The Nashville string band known for its rootsy hit ‘Wagon Wheel’ plays Pier 33 in downtown Wilmington on July 28.
Old Crow Medicine Show started out busking two decades ago, hustling tunes on street corners and sidewalks, playing their fiddles and guitars loud enough to draw a crowd. Even when opening dates for Del McCoury, Robert Earl Keen and Marty Stuart generated a steady paycheck, the boys from Old Crow spent pre-show afternoons playing impromptu sets as an open guitar case lay on the ground in front of them. Shaking a few dollars loose from the patrons meant more money for drinking or, perhaps, better sleeping quarters for the evening.
It’s a long way from the town square to the Grand Ole Opry, yet that’s where OCMS turned up, earning membership in country music’s hallowed hall and collecting two Grammys along the way.
The band plays Pier 33 on the Wilmington riverfront July 28, with Asleep at the Wheel in support.
Although this summer alone they’ve played Bonnaroo, supported Willie Nelson and Sturgill Simpson and sold out shows in four cities, those memories of the hardscrabble start are strong and sweet, said upright bassist Morgan Jahnig, who joined OCMS 18 years ago.
“At the time, looking back where we came from and where we are at the moment, it seems so unlikely,” Jahnig said. “Knowing that and feeling that we have a healthy respect for our success. There are people that are way better than us and worked way harder than us who never quit their day jobs. There are a thousand ways to explain it. Getting here was just about never giving up and being willing to go out and play in any setting. Looking back, every time I go out (on stage) I tell myself this is as good as it will get.”
The band shared a house together in Nashville in the years before their self-titled release in 2004, which included the iconic song “Wagon Wheel,” a self-propelling force of nature written by lead singer and fiddler Ketch Secor when he was in high school.
In those busking days, store owners often chased OCMS away or local musicians harassed them, convinced the band had infringed on their piece of artistic real estate. The walk-up fans generally followed as the band packed up quickly and reset their gear in a more accommodating site. In their adopted hometown, OCMS became friendly with the local police, who reluctantly broke up those joyful sidewalk shows when spectators spilled into the streets downtown. OCMS even thanked the law enforcement in the liner notes of the first album.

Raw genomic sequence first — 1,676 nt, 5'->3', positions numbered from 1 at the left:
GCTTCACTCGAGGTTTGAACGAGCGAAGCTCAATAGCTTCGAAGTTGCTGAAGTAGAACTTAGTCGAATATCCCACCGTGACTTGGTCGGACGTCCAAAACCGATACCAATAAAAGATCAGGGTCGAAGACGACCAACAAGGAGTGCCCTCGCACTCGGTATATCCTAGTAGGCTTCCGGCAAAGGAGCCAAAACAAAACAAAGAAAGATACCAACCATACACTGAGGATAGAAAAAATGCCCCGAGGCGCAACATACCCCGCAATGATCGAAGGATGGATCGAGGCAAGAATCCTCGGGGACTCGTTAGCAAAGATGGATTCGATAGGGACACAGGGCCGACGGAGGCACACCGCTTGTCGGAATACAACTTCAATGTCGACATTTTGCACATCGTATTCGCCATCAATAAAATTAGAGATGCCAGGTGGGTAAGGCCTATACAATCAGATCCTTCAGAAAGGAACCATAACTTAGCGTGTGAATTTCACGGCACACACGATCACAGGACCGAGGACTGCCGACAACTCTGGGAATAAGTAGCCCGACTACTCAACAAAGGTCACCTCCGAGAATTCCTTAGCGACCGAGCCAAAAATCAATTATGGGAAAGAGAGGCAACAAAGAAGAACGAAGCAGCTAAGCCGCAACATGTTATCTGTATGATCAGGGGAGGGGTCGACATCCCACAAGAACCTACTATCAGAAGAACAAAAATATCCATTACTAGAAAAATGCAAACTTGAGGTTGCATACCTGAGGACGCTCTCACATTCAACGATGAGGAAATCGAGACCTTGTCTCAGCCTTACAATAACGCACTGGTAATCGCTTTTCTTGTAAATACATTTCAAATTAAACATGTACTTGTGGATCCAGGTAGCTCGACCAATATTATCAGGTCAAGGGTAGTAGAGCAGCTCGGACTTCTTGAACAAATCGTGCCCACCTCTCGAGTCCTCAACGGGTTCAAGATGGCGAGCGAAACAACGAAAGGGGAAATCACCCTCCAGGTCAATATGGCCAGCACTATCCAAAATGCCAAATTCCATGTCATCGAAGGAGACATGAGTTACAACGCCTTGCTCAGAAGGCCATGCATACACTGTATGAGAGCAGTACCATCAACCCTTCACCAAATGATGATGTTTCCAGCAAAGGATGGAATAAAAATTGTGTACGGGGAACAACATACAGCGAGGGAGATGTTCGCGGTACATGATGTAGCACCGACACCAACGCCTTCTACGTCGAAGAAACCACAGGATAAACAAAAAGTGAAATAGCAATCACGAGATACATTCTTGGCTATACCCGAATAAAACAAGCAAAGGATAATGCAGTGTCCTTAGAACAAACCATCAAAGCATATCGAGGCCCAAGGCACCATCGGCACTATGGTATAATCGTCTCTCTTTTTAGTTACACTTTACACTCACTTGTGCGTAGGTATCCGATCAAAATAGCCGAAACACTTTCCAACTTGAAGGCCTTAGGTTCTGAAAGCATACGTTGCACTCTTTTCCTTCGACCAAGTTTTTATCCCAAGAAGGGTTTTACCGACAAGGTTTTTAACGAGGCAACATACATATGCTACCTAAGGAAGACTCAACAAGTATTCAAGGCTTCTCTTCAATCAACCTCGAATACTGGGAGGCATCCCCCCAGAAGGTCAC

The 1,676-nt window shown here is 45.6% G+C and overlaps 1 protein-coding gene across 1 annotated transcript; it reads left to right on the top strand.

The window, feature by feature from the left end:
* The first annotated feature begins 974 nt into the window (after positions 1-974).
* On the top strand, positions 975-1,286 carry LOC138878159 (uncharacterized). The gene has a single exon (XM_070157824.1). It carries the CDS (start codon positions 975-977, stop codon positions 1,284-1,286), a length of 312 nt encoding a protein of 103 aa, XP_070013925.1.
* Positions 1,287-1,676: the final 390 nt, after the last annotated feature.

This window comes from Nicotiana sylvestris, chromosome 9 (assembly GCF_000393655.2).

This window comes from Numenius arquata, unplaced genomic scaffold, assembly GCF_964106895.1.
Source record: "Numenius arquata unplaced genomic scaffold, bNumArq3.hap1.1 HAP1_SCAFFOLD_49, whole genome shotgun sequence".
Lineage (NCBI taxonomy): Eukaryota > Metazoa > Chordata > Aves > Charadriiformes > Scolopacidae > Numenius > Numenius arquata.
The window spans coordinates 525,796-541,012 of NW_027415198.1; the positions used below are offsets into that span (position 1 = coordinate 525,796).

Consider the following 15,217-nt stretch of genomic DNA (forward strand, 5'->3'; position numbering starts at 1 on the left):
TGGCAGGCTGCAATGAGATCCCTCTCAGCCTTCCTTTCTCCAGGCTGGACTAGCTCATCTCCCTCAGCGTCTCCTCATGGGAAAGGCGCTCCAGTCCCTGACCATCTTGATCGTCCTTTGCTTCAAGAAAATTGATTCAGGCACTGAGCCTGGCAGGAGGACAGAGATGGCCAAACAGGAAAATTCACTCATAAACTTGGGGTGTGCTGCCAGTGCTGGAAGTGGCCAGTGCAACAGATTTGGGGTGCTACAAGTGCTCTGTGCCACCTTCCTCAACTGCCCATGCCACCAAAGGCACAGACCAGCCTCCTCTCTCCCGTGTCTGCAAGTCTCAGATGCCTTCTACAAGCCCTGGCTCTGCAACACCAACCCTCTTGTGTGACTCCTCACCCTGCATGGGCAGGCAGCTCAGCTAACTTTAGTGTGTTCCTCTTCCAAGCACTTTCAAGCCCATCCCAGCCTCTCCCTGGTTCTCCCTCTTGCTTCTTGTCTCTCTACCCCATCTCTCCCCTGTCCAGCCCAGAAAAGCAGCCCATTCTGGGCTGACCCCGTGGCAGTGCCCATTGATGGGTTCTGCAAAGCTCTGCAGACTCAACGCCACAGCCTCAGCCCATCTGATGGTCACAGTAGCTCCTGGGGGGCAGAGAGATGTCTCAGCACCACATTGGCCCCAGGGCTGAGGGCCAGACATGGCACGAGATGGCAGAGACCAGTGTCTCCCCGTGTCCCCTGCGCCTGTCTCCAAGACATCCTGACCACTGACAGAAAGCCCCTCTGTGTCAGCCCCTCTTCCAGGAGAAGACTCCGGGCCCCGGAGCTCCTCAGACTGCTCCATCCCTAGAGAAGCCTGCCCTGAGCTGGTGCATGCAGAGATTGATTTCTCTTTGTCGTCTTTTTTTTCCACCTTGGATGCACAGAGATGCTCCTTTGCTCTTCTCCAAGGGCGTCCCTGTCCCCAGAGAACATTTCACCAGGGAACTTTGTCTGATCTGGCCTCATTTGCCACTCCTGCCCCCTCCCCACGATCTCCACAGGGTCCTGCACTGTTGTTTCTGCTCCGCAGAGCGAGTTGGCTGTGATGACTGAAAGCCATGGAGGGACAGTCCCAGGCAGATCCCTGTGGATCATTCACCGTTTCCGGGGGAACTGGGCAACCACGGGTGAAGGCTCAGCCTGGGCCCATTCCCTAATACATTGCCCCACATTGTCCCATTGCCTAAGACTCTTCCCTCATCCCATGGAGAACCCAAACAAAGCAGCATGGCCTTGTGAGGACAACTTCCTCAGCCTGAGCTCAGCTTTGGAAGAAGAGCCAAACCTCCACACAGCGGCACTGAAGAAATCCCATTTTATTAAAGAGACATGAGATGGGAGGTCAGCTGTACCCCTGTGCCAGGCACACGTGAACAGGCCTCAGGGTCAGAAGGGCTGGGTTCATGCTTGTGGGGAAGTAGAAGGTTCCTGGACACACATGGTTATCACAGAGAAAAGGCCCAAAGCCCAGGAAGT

Jahnig and his peers knew plenty about how to draw a crowd but nothing about how to record an album when they first entered the studio. The process has evolved as the band has matured. They’ve worked with legendary producers like Don Was and roots music staple Dave Rawlings.
They turned to one of Nashville’s hottest, Dave Cobb (Chris Stapleton, Jason Isbell) for their latest release, “Volunteer.” Released in April, it was recorded in RCA’s iconic Studio A.
The band sent Cobb a demo featuring 40 songs, knowing they’d only record 10 or 11. Prior to their arrival at the studio, Cobb didn’t share which songs he wanted to record and wouldn’t let the band rehearse.
“He wanted everything off the cuff,” Jahnig said. “We are typically very prepared before we record an album. It was so enjoyable just to go in and play some music for someone and let him do the little turns and tweaks.”
The end result is a fiery, fun collection featuring intricate and mature songwriting. Jahnig feels each song can find a home in the band’s raucous live set, depending on the mood of the audience and the size of the venue.
“As long as we’re having fun, the audience is going to have fun.”
Contact StarNews arts and entertainment at 910-343-2343.